“If you were to pray while we’re here, maybe it would help ease your thoughts of them,” I said to Caleb as we stood in the midst of his parents’ graves behind the somber church; we’d go to whenever it was felt necessary. He kept his reply to himself, to his own mind of which would probably have disregarded the suggestion if I were to guess correctly. I noticed the clench in his jaw and the unsteady debate through his emerald eyes, possibly of whether we should stay any longer. “It could give them-”
“Night is falling, we better get going before Tux is put through angst,” he cut me off to keep from discussing more on the matter of prayer. I knew he wasn’t actually concerned for the cat. Caleb knows Tux is aloof, as he is more his cat than mine. Tuxedo, or Tux, has never bothered to grow fond for me since I arrived at Grandma Linnora and David’s 10 years ago. Caleb and I became orphans both at similar times; we weren’t related but we weren’t separated by much either. I understand Caleb’s dismissiveness towards prayer since his mother’s death originated from praying for his late father who grew sick early on during Caleb’s childhood and it seemed though they loved Caleb deeply; wherever Arvin went, Beatrice belonged there, too.
Following the tragedy of their deaths, nine year old Caleb stepped foot into the lives of me and his grandparents. Linnora and David took me in 3 months before- my single mother, a hitchhiker, had been killed by the people “kind enough” to stop and give her a ride back to Ruth, Nevada in hopes of reuniting with her 8 year old Aurelia, me. Instead, I reunited with her close friend Linnora who I’d only met once before, back in Ely, Nevada. I believe now that it was for the purpose of meeting sweet Caleb, who had a scrawny structure, fair skin dipped in the sun’s kisses and curly dirt locks framing his strong face.
It’s been 10 years since then, growing up in that lake house filled with a family arranged by fate more than blood and covered mostly in this pastel yellow wallpaper with little dandelions drawn so realistically, it felt as if you could blow away their white flurries at the wish of your mouth.
Caleb had me drive the rusty Plymouth Deluxe back to the empty house in no demand for rushing since he forgot to carry out the excuse of having concern for Tux’s wellbeing, probably since he knew I could see through it. He got out as I pulled the elastic round my stick straight, vermilion colored hair back into a low updo revealing the birthmark planted into the skin behind my ear and connecting to the nape of my neck. Caleb’s chivalrous character influenced him to open the jet black door for me, he helped me hop out although I let him know I didn’t need it.
After we settled into the protection provided by this house’s walls— much like arms provide warmth— I took it upon myself to prepare dinner. Grandma and David were gone on a road trip for a few weeks now since the surgery. I’d guess it’d been around two, but I wasn’t counting. I wasn’t anxious for them to be back with me as long as Caleb’s presence was existent. As the water for our soups was boiling, I leaned onto the sea foam green countertop with memories scratched into it’s dense material. Caleb was switching the channels to the radio station till he came across “Moonlight Serenade” by Glenn Miller. His fingers then left the turn knobs, to be placed with his knee. His view laid heavily on the stereo but was soon traced to contact my deep brown eyes that had been laid on him moments before. His gaze felt intense yet comforting, like he was more of a home to me than the one we were currently in. He walked with a defined purpose felt beneath his feet towards my direction and carried himself with such resilience. Finally, he took a hold of my hand, detaching me from the counter edge. He kept staring like he was trying to communicate through his soul instead of words, I understood every flicker, every blink. We lazily danced to the charming tune of Glenn Miller’s Orchestra. They were playing for us, for us to escape our thoughts, for us to find each other’s protection.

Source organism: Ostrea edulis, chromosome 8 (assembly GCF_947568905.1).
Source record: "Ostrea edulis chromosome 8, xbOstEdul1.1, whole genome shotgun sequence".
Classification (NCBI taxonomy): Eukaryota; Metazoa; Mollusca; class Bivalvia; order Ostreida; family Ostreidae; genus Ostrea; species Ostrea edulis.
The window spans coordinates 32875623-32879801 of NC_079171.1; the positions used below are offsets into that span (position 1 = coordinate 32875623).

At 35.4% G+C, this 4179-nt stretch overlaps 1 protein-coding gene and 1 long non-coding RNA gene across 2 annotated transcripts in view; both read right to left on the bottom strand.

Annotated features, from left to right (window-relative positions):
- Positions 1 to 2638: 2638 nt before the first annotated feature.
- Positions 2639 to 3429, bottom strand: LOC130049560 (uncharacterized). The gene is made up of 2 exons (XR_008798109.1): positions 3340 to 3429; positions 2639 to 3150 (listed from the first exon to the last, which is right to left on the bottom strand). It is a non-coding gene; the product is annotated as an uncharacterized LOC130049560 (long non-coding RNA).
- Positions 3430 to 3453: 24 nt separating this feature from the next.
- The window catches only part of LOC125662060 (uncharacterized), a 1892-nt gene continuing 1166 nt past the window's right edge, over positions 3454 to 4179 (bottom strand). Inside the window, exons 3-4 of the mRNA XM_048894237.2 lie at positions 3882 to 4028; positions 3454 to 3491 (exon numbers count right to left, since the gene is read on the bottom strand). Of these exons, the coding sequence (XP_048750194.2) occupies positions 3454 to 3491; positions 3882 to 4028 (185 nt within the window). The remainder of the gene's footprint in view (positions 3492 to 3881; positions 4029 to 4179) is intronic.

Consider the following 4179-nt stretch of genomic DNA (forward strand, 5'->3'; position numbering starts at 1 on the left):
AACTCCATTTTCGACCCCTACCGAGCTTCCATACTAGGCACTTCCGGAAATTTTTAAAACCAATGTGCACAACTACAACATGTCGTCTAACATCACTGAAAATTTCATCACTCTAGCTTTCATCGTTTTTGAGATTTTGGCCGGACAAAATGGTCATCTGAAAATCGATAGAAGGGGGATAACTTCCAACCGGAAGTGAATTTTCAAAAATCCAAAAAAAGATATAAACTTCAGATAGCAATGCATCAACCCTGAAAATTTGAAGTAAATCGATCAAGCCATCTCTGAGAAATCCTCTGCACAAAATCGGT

The following morning, Caleb woke hours before sunset. Somehow he found preparing himself for such a beauty wasn’t as difficult for him as it was for me, even after the night we had with Glenn over the stereo. I discovered him gazing over the lake out on the creaky deck, the boards seemed as if they were constantly adjusting to your weight, letting out little groans here and there. Caleb explained how he still had to rebuild the porch when he found time on his hands, which felt like every blue moon. We would occasionally arrange to watch the sky’s awakening peering above the lake, but I never paid as much attention to it as he did. I was always distracted by the endless worries I had for him as he probably had for me but he managed to hide them in his mind’s cellar.
“Aury?” he muffled.
“What’s it now? Your heart?”
Caleb had undergone surgery several hours before Linnora and David left for their trip, the one I learned of last minute, two weeks ago. One of his aortic valves wasn’t functioning accordingly so although it cost a pretty penny, the procedure was necessary. Miraculously, they weren’t sure what had caused such a life threatening condition in a beloved 19 year old male, but the surgery was a success. The success of it wasn’t clear immediately. In fact while in the room next to his unconscious body that needed so eagerly to rest, I sat patiently intertwining our hands in hopes that I could send some sort of message to him with the absence of words. I prayed, elbows on the gurney and focus filled through my veins. I desperately didn’t want to abandon my home, him. My focus was interrupted by the squealing of machine’s that were keeping him stable. Nurses rushed in as if this was an emergency, this was nothing, it had to be. God wouldn’t put me through such a loss, wouldn’t take Caleb for his own selfish desires. But the flat line following those ear aching beeps proved me otherwise. It was infinitely too much for my brain to process, I stood shaking across every inch of my body, even the covered parts. I felt naked, I felt as if everything was just ripped away from me, like a baby deer ripped from her mother. I was a bystander with a movie to watch before me although the plot wasn’t connecting right in the chemicals of my brain.